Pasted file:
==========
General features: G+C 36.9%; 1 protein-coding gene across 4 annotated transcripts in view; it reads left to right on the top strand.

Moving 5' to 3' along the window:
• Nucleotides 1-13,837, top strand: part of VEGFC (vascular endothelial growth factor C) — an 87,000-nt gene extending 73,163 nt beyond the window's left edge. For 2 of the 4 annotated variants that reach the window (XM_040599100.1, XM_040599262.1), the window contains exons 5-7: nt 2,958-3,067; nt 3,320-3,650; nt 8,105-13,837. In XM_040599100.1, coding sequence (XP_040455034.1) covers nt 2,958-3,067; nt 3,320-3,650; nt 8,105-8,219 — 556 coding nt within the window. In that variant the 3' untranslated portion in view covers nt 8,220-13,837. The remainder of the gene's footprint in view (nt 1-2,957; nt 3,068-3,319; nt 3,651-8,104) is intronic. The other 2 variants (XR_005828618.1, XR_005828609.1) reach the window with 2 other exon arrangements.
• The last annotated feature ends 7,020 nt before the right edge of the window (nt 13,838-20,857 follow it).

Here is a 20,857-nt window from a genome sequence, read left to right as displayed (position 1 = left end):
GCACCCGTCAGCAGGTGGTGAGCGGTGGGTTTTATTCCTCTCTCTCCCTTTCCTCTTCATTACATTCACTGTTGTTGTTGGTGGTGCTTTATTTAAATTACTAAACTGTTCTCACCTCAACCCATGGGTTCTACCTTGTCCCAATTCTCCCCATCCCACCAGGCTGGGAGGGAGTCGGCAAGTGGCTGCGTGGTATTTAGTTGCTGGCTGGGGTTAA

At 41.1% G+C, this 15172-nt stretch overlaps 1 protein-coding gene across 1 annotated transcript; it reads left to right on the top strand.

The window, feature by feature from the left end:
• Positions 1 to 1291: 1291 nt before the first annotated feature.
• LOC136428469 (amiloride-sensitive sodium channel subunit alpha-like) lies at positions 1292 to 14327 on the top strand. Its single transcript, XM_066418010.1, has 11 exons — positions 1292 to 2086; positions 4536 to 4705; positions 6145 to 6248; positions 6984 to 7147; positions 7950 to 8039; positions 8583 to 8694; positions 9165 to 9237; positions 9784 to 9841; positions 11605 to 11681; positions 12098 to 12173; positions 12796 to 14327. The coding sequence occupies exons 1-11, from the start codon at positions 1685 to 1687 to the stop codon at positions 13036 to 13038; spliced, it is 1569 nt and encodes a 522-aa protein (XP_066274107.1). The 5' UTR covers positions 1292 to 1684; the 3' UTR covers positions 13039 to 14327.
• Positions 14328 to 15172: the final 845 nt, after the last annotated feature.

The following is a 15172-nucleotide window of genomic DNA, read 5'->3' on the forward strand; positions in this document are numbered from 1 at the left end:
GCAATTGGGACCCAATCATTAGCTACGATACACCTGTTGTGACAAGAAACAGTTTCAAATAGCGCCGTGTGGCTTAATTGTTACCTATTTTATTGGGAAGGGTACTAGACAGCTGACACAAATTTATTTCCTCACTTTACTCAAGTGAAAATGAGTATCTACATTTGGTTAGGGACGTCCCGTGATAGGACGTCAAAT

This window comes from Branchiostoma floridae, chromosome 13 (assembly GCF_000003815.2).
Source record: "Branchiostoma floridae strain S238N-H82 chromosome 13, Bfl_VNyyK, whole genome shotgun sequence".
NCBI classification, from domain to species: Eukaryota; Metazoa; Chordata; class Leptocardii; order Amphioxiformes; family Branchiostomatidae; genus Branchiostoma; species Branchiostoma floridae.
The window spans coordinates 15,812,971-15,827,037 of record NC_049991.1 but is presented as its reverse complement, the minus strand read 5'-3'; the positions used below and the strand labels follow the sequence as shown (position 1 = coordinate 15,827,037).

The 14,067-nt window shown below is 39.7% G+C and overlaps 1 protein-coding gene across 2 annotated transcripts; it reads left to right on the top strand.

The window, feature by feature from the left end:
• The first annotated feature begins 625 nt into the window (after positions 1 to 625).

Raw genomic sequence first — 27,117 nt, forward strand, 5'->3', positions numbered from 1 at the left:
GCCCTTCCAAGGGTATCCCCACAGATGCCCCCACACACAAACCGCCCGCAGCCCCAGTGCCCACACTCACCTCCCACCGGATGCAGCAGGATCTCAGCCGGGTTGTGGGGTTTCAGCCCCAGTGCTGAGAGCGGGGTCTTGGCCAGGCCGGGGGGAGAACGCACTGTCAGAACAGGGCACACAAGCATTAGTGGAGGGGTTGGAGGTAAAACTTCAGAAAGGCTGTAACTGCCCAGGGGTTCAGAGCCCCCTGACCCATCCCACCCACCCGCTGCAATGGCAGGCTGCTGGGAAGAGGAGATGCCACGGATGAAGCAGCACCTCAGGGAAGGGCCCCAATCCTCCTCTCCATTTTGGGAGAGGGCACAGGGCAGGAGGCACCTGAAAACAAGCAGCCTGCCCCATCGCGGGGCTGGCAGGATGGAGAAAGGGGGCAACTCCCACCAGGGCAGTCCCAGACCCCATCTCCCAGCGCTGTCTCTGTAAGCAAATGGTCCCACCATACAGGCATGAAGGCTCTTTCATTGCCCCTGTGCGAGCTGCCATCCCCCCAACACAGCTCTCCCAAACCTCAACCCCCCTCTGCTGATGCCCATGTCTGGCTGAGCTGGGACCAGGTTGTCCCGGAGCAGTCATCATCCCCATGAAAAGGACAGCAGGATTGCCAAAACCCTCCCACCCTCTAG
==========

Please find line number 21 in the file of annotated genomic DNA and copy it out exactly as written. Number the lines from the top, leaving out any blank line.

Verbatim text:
Raw genomic sequence first — 27,117 nt, forward strand, 5'->3', positions numbered from 1 at the left: